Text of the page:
There are many forms of assessments here at NK Sports Podiatry, however the first assessment is always a biomechanical assessment of the whole lower limb.
A biomechanical assessment starts with a 4 paged detailed pre-assessment questionnaire, which is relevant for everyone regardless if you’re a seasoned runner, someone suffering with foot complications related to rheumatoid arthritis or suffering with undiagnosed pain that has suddenly started. This enables us to get a picture of the problem before we see you, so we can start to tailor the assessment for you and go into more detail on the relevant issues obtaining a more in depth history.
Most injuries we see are due to overload, meaning that the body cannot quite cope with what you are trying to do, this can be day to day activities, not just sports, so we need to find out why, so we are able to treat the problem and educate you to help prevent it coming back.
It is a misconception that as Podiatrists, we just look at feet, we look at the whole lower limb, as weakness or dysfunction in the hip can affect the foot. If we just look and treat the foot and ignore the weakness in the hip, the chances of having the desired outcome is lower.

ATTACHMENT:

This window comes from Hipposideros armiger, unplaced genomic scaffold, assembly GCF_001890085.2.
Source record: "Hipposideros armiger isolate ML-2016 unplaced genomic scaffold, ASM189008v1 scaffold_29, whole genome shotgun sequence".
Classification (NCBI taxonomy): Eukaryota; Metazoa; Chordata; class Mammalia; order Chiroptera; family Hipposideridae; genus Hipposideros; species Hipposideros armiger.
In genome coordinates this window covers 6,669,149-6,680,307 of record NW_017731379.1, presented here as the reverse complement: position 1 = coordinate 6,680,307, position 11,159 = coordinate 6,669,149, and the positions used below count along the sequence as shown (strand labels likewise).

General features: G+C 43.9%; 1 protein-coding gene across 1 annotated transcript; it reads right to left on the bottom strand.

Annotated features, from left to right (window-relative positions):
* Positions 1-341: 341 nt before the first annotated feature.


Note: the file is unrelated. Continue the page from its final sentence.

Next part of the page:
We take a detailed look in footwear, looking at style, type, wear and not forgetting most importantly fit. It is thought 90% of people wear shoes that are too small.
A more traditional orthopaedic style assessment is then carried out, looking at how the joints within the foot and lower limb move, examining muscle strength, dynamic functional tests are also important as most people’s problems occur when walking or running. This is then followed up by a basic visual gait analysis to give us a quick overview on how the lower limb functions during walking and running.
Combining the pre-examination questionnaire, history and physical assessment this will give us a nice overview of what is going on and how to treat it.
Sometimes more detailed assessments are required to help formulate a treatment plan, for instance a pressure gait analysis allows us to look at how the foot interacts with the ground and a 3-D gait analysis allows us to look at lower limb function as a whole, giving us a good indication of how the hip, knee, ankle and foot interact as one.